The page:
Housing boom or bust

– by Ding Mi – (photos: Ding Mi) –

While the Chinese economy has boomed, the construction sector (especially residential market) has also seen a dramatic rise over the last 30 years. Due to the huge population in China, developers invest considerable amounts of money for housing projects; however, some problems have arisen in this sector in recent years. Housing problems are not confined to the issues of over-supplied/under-used residential developments as in the well-documented cases of ‘ghost cities’ like Ordos, Inner Mongolia, for example. Indeed, examining the city of Yinchuan in northwest China, we find that the quality – as opposed to the quantity – of residential buildings, is of some concern.

Publication1Yinchuan, is the capital of Ningxia Hui Automomous Region. A survey of a number of residential buildings was carried out by the author and one other student, Gu Mengxue in the summer of 2013. Most of the buildings in this survey can be found near Xinyue Plaza, next to the main road (Beijing Road) that connects the three districts of the city.

7 yera old building with fading facadeOne site that drew our attention is in the north where the construction of a new community is soon going to be finished. These buildings that look like a Mao-era block, 50 years old, is in fact from 2006 (just 7 years old).

The local government is responsible for building this community neighbourhood and it is intended for key workers in areas such as education and medicine, especially those who do not yet own property (picture). Most of these prospective residents have to wait just one year for the building to be constructed before they can collect their key from the developer and start to arrange their new apartment.

picture 10Some community facilities like a local residential community centre, a nursery and a primary school are included in the overall design of the site and (picture). Construction work is ongoing in the surrounding areas, which indicates that this area is going to become a greatly expanded residential area in the future.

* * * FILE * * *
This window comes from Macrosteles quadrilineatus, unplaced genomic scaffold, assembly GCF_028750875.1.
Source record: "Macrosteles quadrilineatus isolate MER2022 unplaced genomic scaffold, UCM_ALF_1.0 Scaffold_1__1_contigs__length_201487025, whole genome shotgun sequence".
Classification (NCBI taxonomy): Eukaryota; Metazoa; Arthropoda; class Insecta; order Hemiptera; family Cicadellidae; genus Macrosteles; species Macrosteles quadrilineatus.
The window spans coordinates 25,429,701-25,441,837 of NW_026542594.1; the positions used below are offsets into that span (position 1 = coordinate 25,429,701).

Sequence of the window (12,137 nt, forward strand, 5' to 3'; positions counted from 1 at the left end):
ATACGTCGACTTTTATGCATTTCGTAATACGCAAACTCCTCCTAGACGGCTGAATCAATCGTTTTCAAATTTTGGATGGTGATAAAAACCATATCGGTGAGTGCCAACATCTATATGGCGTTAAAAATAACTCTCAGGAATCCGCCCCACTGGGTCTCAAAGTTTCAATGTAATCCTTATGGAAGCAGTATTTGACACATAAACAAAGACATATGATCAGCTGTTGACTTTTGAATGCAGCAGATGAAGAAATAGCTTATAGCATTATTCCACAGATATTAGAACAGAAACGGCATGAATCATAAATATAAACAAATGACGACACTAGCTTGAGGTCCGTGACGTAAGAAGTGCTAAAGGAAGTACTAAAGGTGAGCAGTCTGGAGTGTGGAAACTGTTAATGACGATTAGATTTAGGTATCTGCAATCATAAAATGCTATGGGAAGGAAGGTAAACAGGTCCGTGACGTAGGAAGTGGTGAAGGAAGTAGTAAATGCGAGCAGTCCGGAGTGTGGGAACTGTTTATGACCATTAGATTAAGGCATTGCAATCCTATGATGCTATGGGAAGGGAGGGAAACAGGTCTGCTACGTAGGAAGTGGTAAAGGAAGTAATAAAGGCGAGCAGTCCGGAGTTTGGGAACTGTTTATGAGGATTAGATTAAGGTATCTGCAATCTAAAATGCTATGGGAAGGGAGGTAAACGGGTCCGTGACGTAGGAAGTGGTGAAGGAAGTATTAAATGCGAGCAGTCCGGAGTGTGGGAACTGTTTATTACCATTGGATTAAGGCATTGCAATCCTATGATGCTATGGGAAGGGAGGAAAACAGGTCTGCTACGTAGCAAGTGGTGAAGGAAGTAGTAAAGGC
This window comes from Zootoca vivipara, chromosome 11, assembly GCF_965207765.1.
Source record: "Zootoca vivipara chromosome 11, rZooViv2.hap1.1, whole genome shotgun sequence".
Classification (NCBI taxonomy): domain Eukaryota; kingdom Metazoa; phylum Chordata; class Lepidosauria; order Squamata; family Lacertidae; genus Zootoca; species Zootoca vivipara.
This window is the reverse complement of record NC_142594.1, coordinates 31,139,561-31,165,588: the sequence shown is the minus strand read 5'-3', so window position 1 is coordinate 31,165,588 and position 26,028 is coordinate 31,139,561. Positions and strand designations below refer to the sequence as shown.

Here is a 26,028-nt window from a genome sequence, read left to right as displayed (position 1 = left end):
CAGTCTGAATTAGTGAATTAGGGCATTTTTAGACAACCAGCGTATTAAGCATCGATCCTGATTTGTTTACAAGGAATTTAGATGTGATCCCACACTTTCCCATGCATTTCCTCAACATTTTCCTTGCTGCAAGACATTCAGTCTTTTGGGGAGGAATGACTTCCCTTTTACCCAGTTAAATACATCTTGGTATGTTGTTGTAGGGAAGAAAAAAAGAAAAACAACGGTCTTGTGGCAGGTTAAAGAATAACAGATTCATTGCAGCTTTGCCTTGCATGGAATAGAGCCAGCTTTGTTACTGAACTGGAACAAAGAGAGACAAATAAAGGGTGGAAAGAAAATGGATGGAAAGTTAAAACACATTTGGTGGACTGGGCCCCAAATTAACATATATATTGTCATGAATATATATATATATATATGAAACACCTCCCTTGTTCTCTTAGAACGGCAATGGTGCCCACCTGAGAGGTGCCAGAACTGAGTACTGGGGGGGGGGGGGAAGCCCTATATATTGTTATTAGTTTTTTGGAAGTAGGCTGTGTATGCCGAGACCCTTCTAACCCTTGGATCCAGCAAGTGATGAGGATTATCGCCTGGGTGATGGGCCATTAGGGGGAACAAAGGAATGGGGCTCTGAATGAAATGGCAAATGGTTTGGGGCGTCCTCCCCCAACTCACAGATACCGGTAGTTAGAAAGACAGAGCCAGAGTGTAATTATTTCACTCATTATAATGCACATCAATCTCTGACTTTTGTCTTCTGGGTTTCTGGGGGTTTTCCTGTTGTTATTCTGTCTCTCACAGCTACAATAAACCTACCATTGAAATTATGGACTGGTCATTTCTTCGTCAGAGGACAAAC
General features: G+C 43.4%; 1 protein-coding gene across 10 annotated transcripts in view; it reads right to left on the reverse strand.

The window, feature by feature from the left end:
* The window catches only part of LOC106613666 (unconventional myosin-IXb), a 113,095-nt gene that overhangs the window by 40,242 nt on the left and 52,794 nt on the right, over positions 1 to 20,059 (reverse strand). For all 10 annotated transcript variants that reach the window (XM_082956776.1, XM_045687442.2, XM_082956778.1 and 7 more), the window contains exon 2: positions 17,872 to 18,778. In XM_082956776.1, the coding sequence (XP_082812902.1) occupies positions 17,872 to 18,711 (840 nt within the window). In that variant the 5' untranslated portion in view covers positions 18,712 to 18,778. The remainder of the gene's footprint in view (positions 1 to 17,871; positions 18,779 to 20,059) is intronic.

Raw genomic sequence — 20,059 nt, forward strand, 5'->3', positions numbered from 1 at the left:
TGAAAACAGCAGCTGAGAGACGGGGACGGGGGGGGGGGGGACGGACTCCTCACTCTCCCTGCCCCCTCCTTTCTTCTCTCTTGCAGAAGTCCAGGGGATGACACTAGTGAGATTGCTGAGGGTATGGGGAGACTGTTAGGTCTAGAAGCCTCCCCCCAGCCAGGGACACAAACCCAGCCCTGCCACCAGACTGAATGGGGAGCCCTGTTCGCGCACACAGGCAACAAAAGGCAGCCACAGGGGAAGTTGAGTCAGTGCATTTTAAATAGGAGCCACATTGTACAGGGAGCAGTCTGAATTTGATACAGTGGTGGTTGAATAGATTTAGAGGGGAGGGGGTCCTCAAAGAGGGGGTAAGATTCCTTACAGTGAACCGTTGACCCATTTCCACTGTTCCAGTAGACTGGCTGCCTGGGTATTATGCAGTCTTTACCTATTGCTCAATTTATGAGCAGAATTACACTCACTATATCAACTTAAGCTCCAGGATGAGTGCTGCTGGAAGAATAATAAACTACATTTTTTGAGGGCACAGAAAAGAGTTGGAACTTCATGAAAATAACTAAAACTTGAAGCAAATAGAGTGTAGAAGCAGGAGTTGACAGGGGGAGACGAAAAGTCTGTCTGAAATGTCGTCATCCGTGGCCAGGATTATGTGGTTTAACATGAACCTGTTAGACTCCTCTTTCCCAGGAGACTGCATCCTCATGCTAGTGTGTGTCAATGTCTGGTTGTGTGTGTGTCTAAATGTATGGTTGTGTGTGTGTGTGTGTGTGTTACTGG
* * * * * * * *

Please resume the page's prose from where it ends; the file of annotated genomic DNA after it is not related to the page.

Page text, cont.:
A nearby gated community is hugely contrasting, but there are also many problems here that belie the notion that these are select residential areas that the wealthy enjoy. This block of individual houses is about seven years old, to the east of Xinyue plaza. Here the residents are mainly families.



As it shows on picture, the main façade material for this building is render that has been damaged and eroded after only a short period of time. In parts, the nominal external insulation has been damaged, exposing the solid concrete wall behind. Besides the dirty rain smearing of the facade, especially around the windows, the increasing prevalence of sandstorms affecting Yinchuan in recent years, means that sandblasting and collected dirt leaves rendered façade very easily damaged. Combined with the fact that decorative coatings are usually just one coat so that they fade and peel, that externally insulated walls crack along board joints due to inaccurate fixing; that metalwork is seldom primed allowing rust to flourish in a very short amount of time after completion – all of this makes buildings looks very old, very quickly.

In China, residential building will normally be demolished after twenty years of use and this is one of the reasons why the residential construction market keeps being inflated. The poor quality of the buildings should dampen this somewhat, but ironically, the speed of development which gives rise to incautious detailing and finishes, is also a consequence of fast developers making a buck.


shops with upper housingIn stark contrast, the shanty-like picture above actually shows how a 16-year old building looks like in one of the lanes behind Xinyue Plaza. To Western eyes, this may look like a 100-year old building that might normally be built next to the road or at the boundary area in gated community; but it’s a very recent construction project. The ground floor is for stores and shops and the floor above for residents. In this way, the ground floor next to the street will normally be reserved for business and commerce, for instance, and the rest of the building will be given over to residents. This whole area is going to be demolished soon, but the people who live there are unhappy at this government edict because of the low rental fees and convenience connection with main street that currently exist. Most of these buildings are in a very bad state of repair but still families live in these slum shacks to capitalise on any government buyout sums of money as they become available.

Picture+7A snapshot of other residential buildings in Yinchuan reveals that many of the buildings have been built with concrete slab walls with render (rendering it cheaper). The price for residential buildings with rendered façades normally costs less than the one with a brick texture, for example. As a result of ill-considered detailing, inadequate management and poor workmanship, the quality of most residential buildings is not very good, and after several years, the façade material will begin to fade and the building starts to look deceptively old..

This kind of quality problem with residential buildings is probably not just limited in Yinchuan. As the sector keeps on growing, more attention should be paid to this type of building, especially in some big cities where residents may pay the majority of their saving for one flat/apartment.